Look, there it is, you’ll start to see it as night falls. On your feet, everyone, and let’s ascend the Mountain of Light.
It’s okay, no need to rush. Radiation’s not as strong as it was five years ago, but there’s still plenty to soak up.
Sorry, one more thing—I said earlier that this mountain’s also a burial mound, so first, I’d like all of you to put your hands together in prayer for a moment.
Okay then, please put on your shoes and head outside. Now, now, no pushing. I know you can’t wait to get all the exposure you can, but as in all things, sharing is caring. More and more foreigners visiting these days, but I still don’t have any materials in English, sorry about that. PU-RI-I-ZU KA-MU A-GE-I-N, haha.
Ah, just look at that. You wouldn’t think such beauty could come from this world. Translucent, pure, noble, and absolutely toxic. If it were the colour of lapis lazuli, I guess it’d herald the coming of Bhaiṣajyaguru the Medicine Buddha instead of Amitābha. Wow, even the souvenir store’s neon sign is reflected in the sky—we’re looking at the Pure Land of the East here, everyone.
All right, everyone. Please follow me, single file. The staff will give you detailed instructions, please do as they say. It’s okay, it’s okay. Everyone gets the same exposure. Yes, this is the eighty millisievert course. Hey, you there, no sneaking off to get two rounds in, that’s a violation. Good grief, you guys . . . Those of you who haven’t changed into your white robes, it’s okay, take your time. Right, we’re heading out now, nice and easy . . . rokkonshōjō, the sky is clear, rokkonshōjō the mountain shines . . .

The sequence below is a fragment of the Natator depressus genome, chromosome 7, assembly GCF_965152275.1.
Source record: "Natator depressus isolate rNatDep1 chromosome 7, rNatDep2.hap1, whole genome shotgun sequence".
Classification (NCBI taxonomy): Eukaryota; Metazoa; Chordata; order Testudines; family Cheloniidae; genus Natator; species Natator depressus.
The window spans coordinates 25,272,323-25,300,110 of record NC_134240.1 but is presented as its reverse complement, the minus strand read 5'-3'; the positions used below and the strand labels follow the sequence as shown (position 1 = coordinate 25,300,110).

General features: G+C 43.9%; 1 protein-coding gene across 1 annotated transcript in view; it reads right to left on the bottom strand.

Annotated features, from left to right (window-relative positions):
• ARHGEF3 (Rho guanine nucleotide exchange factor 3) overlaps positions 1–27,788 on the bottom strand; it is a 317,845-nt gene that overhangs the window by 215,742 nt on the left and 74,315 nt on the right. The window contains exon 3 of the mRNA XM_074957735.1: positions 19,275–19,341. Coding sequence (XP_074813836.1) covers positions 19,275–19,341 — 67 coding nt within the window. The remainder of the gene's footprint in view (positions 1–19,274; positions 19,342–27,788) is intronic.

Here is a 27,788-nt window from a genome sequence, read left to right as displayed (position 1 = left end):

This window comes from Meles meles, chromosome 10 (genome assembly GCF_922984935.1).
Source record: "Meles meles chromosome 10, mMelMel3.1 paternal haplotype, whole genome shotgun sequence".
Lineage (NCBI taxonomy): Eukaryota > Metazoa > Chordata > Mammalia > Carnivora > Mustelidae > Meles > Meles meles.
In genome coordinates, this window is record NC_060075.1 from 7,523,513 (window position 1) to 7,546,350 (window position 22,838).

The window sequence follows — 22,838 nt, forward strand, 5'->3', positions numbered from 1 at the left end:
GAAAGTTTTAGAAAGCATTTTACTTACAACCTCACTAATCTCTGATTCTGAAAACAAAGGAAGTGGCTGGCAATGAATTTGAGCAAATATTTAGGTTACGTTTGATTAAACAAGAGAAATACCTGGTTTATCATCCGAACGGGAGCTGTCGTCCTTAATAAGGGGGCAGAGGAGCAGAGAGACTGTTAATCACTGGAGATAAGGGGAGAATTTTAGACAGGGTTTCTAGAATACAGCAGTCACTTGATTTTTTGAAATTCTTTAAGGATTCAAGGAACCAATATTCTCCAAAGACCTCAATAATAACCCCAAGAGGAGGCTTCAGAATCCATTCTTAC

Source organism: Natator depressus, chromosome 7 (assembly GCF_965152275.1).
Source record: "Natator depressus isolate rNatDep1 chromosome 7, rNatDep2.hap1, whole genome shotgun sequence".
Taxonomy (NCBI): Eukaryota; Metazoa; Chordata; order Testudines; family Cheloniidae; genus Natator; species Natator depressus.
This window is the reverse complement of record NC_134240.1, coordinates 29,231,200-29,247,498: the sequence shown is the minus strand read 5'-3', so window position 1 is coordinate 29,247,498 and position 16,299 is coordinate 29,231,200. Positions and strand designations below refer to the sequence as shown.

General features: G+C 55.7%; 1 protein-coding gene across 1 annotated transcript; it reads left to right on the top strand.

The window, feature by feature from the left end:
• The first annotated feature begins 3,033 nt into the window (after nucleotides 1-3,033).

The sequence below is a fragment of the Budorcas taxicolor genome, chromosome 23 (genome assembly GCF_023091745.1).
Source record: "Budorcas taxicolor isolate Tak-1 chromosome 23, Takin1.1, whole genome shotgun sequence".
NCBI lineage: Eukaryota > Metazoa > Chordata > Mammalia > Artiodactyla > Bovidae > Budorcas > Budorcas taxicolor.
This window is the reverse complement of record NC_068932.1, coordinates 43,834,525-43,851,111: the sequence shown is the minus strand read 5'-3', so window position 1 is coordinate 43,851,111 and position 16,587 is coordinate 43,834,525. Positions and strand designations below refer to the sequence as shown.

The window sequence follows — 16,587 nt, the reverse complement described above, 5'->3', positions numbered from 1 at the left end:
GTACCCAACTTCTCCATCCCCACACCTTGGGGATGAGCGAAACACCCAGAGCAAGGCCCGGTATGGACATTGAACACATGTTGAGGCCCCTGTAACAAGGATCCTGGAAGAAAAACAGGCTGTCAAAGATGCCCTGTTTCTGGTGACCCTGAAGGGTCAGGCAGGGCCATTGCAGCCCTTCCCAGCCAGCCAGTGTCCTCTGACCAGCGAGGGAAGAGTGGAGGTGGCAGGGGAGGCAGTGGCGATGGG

For more of Gen’yu, read one of his early reactions to the events of March 2011 here, translated and published in the Summer 2011 issue of Asymptote.
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Gen’yū Sōkyū is a novelist and essayist, as well as the thirty-fifth chief priest of the Fukuju-ji Zen Buddhist temple in the town of Miharu, Fukushima. Born and raised in Miharu, he started writing novels while reading Chinese literature and drama at Keio University, Tokyo. His second novel, Chūin no hana (Flowers in Limbo), was awarded the prestigious Akutagawa Prize in 2001. His work, which explores the application of Buddhist or Zen teachings in everyday contexts, has been translated into French, German, Korean and Chinese. As an influential leading writer and committee member of the government’s Reconstruction Design Council, Gen’yū is currently a major voice in national reconstruction after the massive earthquake that hit Japan in 2011. His homepage can be found here.
Sim Yee Chiang is a contributing editor at Asymptote. He was born in Singapore, received an undergraduate education and a master’s in English from Stanford University, and researched issues of English-Japanese and Japanese-English literary translation under the auspices of the University of Tokyo, where, seduced by the praxis itself, he now hopes to contribute to the exponentially growing mass that is world literature.